Colvin & Grinter: Corporate boards are increasingly concerned about climate-related issues, particularly as boards become more fluent with how the company’s operations impact the environment and vice versa (e.g., if the company has operations in an area that is susceptible to weather-related disasters). In rejoining the Paris Agreement, the U.S. has committed to an economy-wide target of reducing net greenhouse gas emissions to 50-52% below 2005 emission levels and corporate boards are taking note. “Net zero” carbon pledges seem to be made every day - and from some pleasantly surprising places (looking at you, airline industry). But what matters more than an environmentally friendly, aspirational pledge is whether the company has a plan in place to get there. Corporate boards should require management to identify all climate-related risks faced by the company and report regularly on how the company plans to address and minimize those risks. Corporate boards should be concerned with the SEC’s creation of a new climate-focused enforcement task force (which will aim to identify material gaps or misstatements in climate-related disclosures) and potential regulatory enforcement actions arising from climate-related disclosures. To minimize the risk created by climate-related disclosures, the board should mandate that the company’s climate risks are properly documented and that all climate-related goals and objectives are regularly measured, reported, and adjusted, as necessary and appropriate. Boards should exercise active oversight over the company’s implementation of climate-related policies and procedures, as well as the measuring and reporting of the company’s climate-related goals and objectives. Corporate boards should be concerned with the SEC’s new climate-related disclosure requirements, which could be announced before the end of 2021. These new climate-related disclosure requirements could impose a significant burden on companies and create additional legal and regulatory risk. The climate-related questions that we are hearing most frequently relate to net zero carbon pledges and identifying new sources of renewable energy.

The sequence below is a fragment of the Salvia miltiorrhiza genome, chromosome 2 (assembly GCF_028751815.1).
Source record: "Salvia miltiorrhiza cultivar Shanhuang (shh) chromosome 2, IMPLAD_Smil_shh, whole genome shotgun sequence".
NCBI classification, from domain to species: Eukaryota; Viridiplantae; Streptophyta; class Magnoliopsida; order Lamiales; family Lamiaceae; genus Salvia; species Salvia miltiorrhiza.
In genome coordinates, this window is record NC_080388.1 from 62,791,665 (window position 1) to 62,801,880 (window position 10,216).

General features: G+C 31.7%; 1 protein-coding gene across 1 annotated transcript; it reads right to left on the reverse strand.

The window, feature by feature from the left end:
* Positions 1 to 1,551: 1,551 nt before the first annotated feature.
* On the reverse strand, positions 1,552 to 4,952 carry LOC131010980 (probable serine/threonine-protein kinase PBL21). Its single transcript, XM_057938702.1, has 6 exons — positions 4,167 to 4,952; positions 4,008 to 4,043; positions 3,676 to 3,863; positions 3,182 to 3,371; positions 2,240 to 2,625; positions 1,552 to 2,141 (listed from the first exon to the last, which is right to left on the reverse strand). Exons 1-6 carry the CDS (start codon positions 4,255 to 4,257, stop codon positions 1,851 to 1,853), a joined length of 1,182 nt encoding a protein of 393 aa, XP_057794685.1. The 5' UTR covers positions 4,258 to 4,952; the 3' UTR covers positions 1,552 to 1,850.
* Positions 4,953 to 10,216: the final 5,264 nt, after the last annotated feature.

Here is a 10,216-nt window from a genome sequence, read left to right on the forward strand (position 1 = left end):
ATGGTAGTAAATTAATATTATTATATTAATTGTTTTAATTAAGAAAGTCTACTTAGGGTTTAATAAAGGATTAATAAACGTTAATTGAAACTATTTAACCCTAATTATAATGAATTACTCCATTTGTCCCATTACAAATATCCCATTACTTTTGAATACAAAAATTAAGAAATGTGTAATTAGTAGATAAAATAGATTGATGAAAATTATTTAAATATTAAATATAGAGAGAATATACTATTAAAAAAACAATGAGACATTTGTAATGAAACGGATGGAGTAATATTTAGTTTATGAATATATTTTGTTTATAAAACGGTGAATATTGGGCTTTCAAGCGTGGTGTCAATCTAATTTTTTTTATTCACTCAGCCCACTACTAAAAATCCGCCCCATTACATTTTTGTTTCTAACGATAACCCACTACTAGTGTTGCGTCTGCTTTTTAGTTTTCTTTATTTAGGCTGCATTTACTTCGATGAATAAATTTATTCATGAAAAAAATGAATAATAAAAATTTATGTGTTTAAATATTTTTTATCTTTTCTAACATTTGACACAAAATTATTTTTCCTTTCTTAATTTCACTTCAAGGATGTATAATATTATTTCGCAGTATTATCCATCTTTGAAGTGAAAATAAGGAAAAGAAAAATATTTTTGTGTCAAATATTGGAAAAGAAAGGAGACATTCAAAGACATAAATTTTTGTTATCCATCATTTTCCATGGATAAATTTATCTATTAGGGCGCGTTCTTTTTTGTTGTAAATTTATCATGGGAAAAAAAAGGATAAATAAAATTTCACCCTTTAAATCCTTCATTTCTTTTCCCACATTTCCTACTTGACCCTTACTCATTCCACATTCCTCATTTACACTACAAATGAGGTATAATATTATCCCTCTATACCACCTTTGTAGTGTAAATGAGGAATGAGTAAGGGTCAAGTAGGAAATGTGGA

Q: Are climate issues seen primarily as risk-related or are there other drivers?

Lichtenstein & Littenberg: At the current time, we see climate issues playing a big role in diligence and risk processes for asset managers. This is true for ESG factors generally, not just climate, but climate risks are uniquely suited to longer-term risk assessments. While some types of investment risk are more focused on short-term risks and costs, climate change risk can be assessed in terms of near-term and much longer-term risks, like the risk of coastal erosion on beachfront real estate.

As governments create more requirements and incentive programs for carbon mitigation and other environmental goals, we expect that more investment managers will shift from only evaluating environmental risks and using restriction lists to seeking out environmental investments as affirmative opportunities for value creation.

Q: What’s one thing you hope readers will take away from this discussion?

Tressel: The organizations that are genuine in their commitment to building businesses based on ESG principles will derive the greatest benefit. Businesses can meet multiple business strategic objectives by focusing on ESG, and there is measurable ROI for the time, talent and money invested in ESG.

Lichtenstein & Littenberg: We think that the market is at an inflection point now, where ESG is transitioning from more of a niche consideration to a key aspect of how investment funds operate and market themselves. Increasing investor interest and new laws and regulations are driving demand among many institutional investors, and we expect that to continue as governments provide more clarity on how ESG impacts should be assessed and reported. Long-term, we think that considering ESG factors will become a baseline feature of most investment products.